It feels good to know that people are talking about our band and care about us. We quit school in order to pursue the band as a career, not only to devote our lives to creating art, but also we dropped everything we were doing to see if we could do it as a career. I feel like weâve constantly been doing well the past few years, and as a band, you canât really ask for anything more. If no one was talking about us now or no one was hear to see us, then itâd be a different story. If people are still talking about us and weâre still a "hype" band or whatever, I donât care. Iâm having the most fun of my life and making some stuff Iâm really proud of. Itâs crazy. I feel like we got really lucky, because I think there are a lot more bands that deserve to be more recognized, and I feel like weâre not any better than a lot of bands. We feel really lucky and fortunate to be in a position where weâre able to do exactly what we want and people are still sticking with us. Weâve been able to tour and go around the world, on our own terms too. We havenât compromised on any of our music or art, and I think thatâs important. I donât know what it is, but hopefully, it keeps up.
Even though your sound in Title Fight has digressed, you still remain true to your hardcore roots, as youâre in a straight edge youth crew band called Disengage - is there anything going on with Disengage at the minute?
Thatâs more Nedâs baby more than anything. He writes everything, I just kind of play live, because itâs fun. Itâs just like a casual thing we do on the side when we have time from Title Fight. Those shows are where all our friends are at and itâs cool to go back to that after doing a tour like this on a bigger scale. Doing Disengage kind of brings us back down to earth and we donât get to worry about the little inconveniences that Title Fight shows sometime bring up, because the more we tour, the more professional it gets, which is cool, but to not worry about what time weâre loading in or sound checking, and just hang out with our friends and play, thereâs no agenda and itâs just about playing music. Disengage isnât really up to anything right now, Iâm sure weâre going to play more shows and write more music, but weâve been pretty focused on the Title Fight record, so we havenât had time.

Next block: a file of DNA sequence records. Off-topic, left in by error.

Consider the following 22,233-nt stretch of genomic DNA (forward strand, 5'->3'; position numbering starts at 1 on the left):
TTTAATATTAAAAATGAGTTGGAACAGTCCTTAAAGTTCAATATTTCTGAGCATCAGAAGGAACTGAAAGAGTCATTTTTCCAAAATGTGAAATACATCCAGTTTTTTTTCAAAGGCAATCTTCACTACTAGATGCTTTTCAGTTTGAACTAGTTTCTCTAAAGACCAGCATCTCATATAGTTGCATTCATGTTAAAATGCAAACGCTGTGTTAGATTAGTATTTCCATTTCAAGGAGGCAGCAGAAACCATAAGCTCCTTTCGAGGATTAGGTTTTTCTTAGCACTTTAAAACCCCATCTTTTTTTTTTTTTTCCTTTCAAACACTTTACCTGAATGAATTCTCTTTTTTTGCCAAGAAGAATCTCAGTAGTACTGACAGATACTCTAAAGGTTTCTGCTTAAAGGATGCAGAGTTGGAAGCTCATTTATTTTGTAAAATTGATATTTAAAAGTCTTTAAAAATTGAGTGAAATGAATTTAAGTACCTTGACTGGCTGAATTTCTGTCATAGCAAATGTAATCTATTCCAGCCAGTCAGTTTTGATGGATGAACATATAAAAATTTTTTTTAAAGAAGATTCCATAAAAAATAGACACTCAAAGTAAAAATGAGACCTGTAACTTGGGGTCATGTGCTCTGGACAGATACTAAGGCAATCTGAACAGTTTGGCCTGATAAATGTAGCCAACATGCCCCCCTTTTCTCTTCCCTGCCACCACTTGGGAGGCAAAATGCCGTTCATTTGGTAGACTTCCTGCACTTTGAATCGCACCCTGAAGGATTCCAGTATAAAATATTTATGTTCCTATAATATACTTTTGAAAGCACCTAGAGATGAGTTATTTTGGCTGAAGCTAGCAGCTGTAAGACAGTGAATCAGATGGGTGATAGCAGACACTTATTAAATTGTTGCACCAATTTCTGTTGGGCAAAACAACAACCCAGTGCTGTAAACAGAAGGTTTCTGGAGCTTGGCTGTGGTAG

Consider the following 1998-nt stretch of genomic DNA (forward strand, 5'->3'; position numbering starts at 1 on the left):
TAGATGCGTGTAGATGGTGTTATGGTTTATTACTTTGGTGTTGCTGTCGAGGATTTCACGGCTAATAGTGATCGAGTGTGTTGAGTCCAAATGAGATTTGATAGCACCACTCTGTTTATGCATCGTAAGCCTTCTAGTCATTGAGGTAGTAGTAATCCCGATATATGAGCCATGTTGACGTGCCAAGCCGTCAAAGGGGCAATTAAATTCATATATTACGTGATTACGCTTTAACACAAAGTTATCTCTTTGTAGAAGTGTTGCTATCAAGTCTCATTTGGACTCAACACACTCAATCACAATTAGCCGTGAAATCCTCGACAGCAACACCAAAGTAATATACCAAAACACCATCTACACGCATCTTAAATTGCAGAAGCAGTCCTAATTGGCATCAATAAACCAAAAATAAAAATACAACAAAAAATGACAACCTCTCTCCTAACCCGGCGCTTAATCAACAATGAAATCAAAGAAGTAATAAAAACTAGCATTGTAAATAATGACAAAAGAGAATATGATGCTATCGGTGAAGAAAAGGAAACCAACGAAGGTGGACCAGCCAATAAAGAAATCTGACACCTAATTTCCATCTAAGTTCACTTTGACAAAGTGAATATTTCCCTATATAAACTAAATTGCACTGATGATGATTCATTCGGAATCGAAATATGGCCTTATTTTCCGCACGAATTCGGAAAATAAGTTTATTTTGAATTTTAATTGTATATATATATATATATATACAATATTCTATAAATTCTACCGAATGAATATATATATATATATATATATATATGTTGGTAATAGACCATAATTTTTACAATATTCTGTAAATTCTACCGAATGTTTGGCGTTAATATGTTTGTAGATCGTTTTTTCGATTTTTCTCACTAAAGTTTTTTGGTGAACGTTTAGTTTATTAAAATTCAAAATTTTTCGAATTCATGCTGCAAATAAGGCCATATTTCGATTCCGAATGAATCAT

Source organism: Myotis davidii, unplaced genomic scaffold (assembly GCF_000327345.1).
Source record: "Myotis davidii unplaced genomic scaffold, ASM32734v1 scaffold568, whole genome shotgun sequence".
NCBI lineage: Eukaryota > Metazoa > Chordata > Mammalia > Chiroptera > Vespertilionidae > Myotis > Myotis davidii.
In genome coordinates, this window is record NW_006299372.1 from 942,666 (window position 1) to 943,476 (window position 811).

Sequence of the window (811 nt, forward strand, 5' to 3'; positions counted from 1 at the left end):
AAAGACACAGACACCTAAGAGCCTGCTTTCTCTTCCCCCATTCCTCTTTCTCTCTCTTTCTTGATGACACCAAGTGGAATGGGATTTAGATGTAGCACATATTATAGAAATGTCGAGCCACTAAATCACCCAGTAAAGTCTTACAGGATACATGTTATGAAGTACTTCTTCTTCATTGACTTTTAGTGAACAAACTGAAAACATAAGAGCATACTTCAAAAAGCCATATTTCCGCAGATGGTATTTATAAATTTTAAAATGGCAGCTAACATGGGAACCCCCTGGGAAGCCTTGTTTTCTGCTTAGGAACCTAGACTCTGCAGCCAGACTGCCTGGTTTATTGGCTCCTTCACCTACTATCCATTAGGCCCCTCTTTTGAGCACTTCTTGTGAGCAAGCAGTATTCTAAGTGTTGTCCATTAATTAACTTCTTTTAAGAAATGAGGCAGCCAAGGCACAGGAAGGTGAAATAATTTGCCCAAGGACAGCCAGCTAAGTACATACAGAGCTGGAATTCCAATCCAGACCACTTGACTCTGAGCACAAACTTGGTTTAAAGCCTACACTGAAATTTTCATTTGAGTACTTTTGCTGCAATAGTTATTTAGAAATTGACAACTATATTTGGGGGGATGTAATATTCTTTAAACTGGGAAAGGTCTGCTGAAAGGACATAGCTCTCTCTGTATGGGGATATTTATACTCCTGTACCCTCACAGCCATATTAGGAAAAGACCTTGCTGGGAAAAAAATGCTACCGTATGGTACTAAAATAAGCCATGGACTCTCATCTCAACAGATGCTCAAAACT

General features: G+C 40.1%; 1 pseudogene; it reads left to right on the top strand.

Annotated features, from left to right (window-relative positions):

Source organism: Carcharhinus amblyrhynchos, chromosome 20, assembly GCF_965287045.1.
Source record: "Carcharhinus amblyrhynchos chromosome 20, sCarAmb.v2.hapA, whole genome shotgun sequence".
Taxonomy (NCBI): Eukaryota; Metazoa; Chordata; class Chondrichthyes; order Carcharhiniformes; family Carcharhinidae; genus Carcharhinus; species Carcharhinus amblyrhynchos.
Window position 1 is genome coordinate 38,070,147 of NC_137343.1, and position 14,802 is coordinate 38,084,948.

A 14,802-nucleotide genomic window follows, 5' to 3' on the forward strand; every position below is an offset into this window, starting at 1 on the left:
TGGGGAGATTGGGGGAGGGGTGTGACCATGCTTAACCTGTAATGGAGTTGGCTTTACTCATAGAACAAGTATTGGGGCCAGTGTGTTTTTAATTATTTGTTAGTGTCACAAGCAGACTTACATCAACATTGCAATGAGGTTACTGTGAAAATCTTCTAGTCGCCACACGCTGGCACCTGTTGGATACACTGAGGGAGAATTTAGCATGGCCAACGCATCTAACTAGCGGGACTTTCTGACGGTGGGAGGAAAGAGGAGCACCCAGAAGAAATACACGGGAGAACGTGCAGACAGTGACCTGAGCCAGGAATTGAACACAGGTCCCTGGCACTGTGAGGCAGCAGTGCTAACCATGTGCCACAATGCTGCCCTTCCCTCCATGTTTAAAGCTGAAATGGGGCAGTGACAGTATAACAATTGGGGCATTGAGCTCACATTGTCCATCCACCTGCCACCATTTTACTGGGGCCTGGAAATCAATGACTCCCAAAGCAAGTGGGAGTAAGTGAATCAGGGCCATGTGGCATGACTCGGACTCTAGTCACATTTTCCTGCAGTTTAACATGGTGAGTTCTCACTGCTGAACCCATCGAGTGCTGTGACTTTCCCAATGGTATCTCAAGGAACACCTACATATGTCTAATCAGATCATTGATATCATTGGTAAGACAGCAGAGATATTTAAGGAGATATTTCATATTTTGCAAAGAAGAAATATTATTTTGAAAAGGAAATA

I interviewed Uriah from Dead End Path earlier this year and he said the Wilkes-Barre scene was at a low point a couple of years ago, but then you got a venue and it really flourished. How do you feel about the Wilkes-Barre scene?
Itâs so cool to be apart of it, especially traveling around the world, like weâll go to Japan and kids will be wearing Dead End Path shirts and they donât even speak English, but Iâll point to the shirt and theyâll know Dead End Path is from Wilkes-Barre and know what it is because of our friends. Thatâs crazy to me, because theyâre my friends and weâre just a bunch of dumb kids who are in bands and try really hard to be creative, and people recognize that. Itâs really awesome. Thereâs always new kids coming through and new bands starting out all the time, itâs really healthy for being such a small area. Everybody just kind of looks out for each other and I think itâs a really unique experience if youâve never experienced something like that, but to us, itâs just home and normal. The venue helped out a lot, it actually got shut down recently, but weâre reopening one in October, hopefully. It gives us a common ground and we play there whenever we can - us, Dead End Path, United Youth, The Menzingers, Tigers Jaw, thereâs so many cool bands in the area, and itâs important to have that sense of community.
Whatâs next for Title Fight after this?
Weâre going home and having a record release show in October, which should be pretty fun. Then weâre doing a headline tour in the States with Pianos Become The Teeth and a band from Canada called Single Mothers. Tigers Jaw is playing a couple of shows, Powertrip is playing a couple of shows, and Face Reality. Weâre really excited to do it, because we havenât headlined in America in a while, and the new record will have been out for a couple of months and we get to tour with the bands we got to pick, so itâs really exciting. After that, itâs the holidays, so we donât really have anything planned after that. Iâm sure weâre going to tour a lot on this record and try to get as many people as we can to listen to it.
Is there anything else you want to say?
Thanks for the interview and thanks for anyone who supports our band, especially in spite of weird tours or anything like that, that is kind of questionable as of late. I totally appreciate people still coming out and listening to the music. I just want to thank anybody thatâs stuck it out with us.